von Lampe  M., Willenbockel  D., Nelson  G.C., “Overview and key findings from the global economic model comparison component of the Agricultural Intercomparison and Improvement Project (AgMIP),” in  16th Int. Conf. on Global Economic Analysis ,  Shanghai  (2013).
Ciscar  J. C. et al., “Climate impacts in Europe: the JRC PESETA II project,” JRC Technical and Scientific Report EUR 26586, Joint Research Centre, European Commission (2014).CrossRef
Gocht  A. et al., “Farm type effects of an EU-wide direct payment harmonisation,” J. Agric. Econ.. 64, (1 ), 1 –32 (2013). 1068-5502 CrossRef
Leip  A. et al., “Farm, land, and soil nitrogen budgets for agriculture in Europe calculated with CAPRI,” Environ. Poll.. 159, (11 ), 3243 –3253 (2011). 0269-7491 CrossRef
Kempen  M. et al., “Economic and environmental impacts of milk quota reform in Europe,” J. Policy Modell.. 33, (1 ), 29 –52 (2011). 0161-8938 CrossRef
von Lampe  V. et al., “Why do global long-term scenarios for agriculture differ? An overview of the AgMIP Global Economic Model Intercomparison,” Agric. Econ.. 45, (1 ), 1 –18 (2014), CrossRef 1574-0862 
Robinson  S. et al., “Comparing supply-side specifications in models of global agriculture and the food system,” Agric. Econ.. 45, (1 ), 1 –15 (2014). 1574-0862 CrossRef
Valin  H. et al., “The future of food demand: understanding differences in global economic models,” Agric. Econ.. 45, (1 ), 1 –17 (2014). 1574-0862 CrossRef
Willenbockel  D., “Comparison and integration of CAPRI scenario results in the AgMIP global economic model track project,” Report prepared for the JRC-IPTS, Seville: European Commission (2013).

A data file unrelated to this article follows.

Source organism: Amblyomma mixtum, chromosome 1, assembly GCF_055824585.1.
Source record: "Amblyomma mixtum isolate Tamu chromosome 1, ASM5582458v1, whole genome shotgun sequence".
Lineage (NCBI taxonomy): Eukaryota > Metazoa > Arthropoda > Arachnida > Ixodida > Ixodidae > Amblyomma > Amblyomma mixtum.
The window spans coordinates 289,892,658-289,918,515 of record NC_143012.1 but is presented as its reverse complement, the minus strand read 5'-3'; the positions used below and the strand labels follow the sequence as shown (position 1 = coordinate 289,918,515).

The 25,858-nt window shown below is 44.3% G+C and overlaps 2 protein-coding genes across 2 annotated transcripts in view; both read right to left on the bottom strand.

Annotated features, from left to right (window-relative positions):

O’Neill  B. C. et al., “Workshop on the nature and use of new socioeconomic pathways for climate change research,”  Meeting Report, National Center for Atmospheric Research (NCAR) ,  Boulder, Colorado  (2011).
Kriegler  E. et al., “The need for and use of socio-economic scenarios for climate change analysis: a new approach based on shared socio-economic pathways,” Global Environ. Change. 22, (4 ), 807 –822 (2012).CrossRef
Van Vuuren  D. P. et al., “Scenarios in global environmental assessments: key characteristics and lessons for future use,” Global Environ. Change. 22, (4 ), 884 –895 (2012).CrossRef
Havlík  P. et al., “Global land-use implications of first and second generation biofuel targets,” Energy Pol.. 39, (10 ), 5690 –5702 (2011).CrossRef
Nelson  G. et al., Food security, farming, and climate change to 2050: scenarios, results, policy options. ,  International Food Policy Research Institute ,  Washington, DC  (2010).